Mini Practices

Intro to Mini Practices

Pause, notice. What might you need in this moment? A brief introduction to why these mini practices might be of benefit.

Checking In

What do I mean by ‘checking in’? How might this practice, be useful?

Narrow vs a wide focus

How might your eyes, your view, the focus of your attention affect your breath and muscle tension? You might be surprised.

Click here to watch the video on YouTube (1.34 min long).

just, rest

Not a nap, not laying on your bed, but rather a little supportive, constructive rest. I do this daily, usually late afternoon, for about 5 to 10 minutes. It allows for rest, a ‘letting go’, a re-set and energy for the rest of the day. Try it out, even for 5 minutes, and let me know how it goes.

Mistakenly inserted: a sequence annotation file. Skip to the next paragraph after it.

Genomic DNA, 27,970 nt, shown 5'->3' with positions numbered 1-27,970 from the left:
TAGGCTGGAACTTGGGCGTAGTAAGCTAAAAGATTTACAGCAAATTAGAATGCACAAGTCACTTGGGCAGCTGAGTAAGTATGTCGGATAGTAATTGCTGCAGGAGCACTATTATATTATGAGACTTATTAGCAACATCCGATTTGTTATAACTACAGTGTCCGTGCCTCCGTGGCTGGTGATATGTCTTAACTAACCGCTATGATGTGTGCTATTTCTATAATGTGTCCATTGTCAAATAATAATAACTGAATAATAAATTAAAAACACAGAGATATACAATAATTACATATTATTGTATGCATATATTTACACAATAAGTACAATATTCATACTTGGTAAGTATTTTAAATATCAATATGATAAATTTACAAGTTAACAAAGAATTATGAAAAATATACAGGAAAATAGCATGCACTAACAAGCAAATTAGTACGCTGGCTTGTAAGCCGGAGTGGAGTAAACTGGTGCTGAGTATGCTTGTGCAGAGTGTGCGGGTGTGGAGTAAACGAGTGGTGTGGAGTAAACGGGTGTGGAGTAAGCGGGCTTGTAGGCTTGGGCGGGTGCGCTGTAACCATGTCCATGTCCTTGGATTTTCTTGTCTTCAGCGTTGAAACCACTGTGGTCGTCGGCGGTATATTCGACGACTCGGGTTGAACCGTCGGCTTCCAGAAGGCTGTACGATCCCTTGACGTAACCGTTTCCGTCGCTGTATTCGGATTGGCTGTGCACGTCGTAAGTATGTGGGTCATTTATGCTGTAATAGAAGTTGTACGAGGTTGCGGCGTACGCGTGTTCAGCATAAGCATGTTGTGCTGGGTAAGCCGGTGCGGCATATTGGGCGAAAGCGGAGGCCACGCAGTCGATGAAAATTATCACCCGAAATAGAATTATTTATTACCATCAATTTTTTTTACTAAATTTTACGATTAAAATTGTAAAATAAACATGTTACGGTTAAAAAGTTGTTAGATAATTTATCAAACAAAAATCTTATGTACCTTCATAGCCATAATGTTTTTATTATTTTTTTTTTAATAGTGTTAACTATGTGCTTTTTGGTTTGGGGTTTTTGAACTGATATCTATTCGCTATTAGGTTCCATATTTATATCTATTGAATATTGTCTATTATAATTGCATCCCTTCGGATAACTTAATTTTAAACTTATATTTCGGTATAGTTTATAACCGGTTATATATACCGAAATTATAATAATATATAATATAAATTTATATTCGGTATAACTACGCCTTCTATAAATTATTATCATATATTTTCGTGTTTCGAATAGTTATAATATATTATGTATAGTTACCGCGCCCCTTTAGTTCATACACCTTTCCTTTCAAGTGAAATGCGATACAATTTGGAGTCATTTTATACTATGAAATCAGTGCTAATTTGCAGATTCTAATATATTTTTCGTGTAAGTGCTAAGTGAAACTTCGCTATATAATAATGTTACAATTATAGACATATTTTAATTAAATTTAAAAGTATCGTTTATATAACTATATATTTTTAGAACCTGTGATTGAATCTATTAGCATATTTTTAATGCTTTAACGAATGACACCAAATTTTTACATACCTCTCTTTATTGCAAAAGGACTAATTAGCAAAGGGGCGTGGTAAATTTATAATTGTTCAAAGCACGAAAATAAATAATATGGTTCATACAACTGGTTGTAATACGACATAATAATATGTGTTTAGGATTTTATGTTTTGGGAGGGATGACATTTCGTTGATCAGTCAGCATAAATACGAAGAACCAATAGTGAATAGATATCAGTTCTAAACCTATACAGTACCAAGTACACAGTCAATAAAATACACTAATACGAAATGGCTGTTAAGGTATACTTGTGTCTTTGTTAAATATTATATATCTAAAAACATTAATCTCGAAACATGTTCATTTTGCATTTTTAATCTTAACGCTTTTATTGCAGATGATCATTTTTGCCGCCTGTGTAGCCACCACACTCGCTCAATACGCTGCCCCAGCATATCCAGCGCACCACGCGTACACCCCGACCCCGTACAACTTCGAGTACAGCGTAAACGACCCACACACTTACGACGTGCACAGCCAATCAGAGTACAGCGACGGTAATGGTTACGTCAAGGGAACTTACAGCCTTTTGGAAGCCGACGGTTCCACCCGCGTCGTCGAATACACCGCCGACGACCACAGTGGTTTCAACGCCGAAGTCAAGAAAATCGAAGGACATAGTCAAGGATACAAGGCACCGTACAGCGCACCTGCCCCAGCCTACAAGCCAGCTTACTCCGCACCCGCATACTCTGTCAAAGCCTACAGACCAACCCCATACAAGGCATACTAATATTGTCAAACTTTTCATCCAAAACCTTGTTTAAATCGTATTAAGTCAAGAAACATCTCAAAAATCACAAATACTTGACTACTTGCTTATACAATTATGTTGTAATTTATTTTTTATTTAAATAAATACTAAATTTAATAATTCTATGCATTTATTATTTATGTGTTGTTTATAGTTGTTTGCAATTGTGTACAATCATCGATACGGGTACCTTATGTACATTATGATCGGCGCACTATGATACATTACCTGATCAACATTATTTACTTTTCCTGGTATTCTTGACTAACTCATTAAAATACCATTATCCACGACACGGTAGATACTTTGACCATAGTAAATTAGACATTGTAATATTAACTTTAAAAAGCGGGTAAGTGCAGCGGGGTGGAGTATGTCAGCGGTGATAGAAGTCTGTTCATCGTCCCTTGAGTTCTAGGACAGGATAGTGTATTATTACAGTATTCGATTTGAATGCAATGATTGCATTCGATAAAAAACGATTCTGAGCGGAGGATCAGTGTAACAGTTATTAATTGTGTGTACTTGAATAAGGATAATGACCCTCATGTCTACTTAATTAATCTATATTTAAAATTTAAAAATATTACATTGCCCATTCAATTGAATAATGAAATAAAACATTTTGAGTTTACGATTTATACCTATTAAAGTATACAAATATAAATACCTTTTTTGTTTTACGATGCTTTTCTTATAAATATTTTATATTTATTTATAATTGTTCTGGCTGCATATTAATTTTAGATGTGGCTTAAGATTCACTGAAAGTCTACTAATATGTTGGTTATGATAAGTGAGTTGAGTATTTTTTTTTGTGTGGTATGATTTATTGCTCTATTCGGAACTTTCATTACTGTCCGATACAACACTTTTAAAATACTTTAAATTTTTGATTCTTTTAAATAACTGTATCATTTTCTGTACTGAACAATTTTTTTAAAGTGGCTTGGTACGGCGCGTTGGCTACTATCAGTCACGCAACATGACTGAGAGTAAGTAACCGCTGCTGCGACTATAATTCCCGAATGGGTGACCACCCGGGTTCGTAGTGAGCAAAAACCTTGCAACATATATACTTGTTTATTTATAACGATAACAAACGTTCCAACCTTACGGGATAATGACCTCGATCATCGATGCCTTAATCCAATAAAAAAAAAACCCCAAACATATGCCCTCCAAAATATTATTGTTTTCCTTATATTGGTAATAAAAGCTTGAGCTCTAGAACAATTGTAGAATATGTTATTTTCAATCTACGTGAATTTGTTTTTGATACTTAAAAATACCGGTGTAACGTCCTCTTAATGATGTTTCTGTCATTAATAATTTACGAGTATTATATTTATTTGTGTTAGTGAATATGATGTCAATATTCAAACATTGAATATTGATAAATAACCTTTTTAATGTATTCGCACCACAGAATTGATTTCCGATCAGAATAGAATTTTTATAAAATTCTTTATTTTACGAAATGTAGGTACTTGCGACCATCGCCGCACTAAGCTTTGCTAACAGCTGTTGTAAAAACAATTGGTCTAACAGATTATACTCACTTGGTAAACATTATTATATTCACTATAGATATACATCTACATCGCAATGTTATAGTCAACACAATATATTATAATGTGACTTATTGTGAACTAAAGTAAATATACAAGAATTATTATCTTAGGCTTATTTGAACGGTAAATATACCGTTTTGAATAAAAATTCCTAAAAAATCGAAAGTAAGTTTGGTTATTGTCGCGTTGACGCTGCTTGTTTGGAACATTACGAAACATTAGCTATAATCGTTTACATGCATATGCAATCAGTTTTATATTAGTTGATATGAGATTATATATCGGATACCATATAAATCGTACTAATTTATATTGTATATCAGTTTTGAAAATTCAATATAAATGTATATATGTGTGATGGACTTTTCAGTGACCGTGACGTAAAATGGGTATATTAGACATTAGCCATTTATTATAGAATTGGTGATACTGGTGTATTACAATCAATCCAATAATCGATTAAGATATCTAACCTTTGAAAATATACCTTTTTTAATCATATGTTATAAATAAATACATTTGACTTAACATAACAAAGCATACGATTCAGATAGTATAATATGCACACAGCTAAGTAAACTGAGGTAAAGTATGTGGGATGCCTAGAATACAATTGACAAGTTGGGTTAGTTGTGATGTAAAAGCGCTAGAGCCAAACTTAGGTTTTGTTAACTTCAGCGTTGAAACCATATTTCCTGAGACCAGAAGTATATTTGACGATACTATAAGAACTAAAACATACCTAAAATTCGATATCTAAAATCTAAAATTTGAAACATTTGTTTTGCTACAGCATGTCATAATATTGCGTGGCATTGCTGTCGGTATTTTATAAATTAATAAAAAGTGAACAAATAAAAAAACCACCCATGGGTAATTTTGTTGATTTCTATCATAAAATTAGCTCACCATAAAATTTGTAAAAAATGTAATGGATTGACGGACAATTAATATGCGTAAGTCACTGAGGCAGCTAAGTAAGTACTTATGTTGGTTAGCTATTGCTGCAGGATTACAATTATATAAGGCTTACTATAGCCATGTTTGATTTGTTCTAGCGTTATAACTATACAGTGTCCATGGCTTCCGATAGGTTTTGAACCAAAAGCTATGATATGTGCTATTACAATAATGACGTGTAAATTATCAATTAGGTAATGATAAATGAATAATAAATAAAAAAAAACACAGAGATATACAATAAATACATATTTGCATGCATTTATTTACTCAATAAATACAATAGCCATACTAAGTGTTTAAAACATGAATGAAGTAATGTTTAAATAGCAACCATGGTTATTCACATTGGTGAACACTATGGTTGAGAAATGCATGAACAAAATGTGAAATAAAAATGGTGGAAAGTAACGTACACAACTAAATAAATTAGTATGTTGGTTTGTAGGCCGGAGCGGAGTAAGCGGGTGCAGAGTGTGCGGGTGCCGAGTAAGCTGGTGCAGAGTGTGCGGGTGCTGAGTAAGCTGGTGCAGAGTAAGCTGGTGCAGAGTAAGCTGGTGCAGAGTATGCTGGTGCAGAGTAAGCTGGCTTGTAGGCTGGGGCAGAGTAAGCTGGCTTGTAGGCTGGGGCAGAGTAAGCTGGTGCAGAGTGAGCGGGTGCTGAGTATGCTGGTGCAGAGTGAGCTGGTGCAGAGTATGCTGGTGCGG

Click here to watch the video on YouTube ( 1.12 min long).


Rest, while laying supine, with legs on a chair. You could also have legs up on your bed or sofa, depending on the height. Also, be sure your pelvis is fully on the ground. Add a tie or belt around the mid-thigh to provide additional support. Rest here for 5 to 15 minutes. This will often feel easeful, restful, supportive for someone experiencing low back pain or if feeling overall fatigue.

Click here to watch the video on YouTube (2.20 min long).

Adding weight, while at rest

Constructive rest with the addition of various props to add weight, a sense of grounding, feeling secure in the earth below. This may, or may not … be helpful for someone feeling a little anxious, scattered, unable to settle. What feels helpful for one person, may not for another. Which is why you need to test it out, bit by bit, adding a little weight and notice how you feel. Let me know how it goes, or if you have any questions.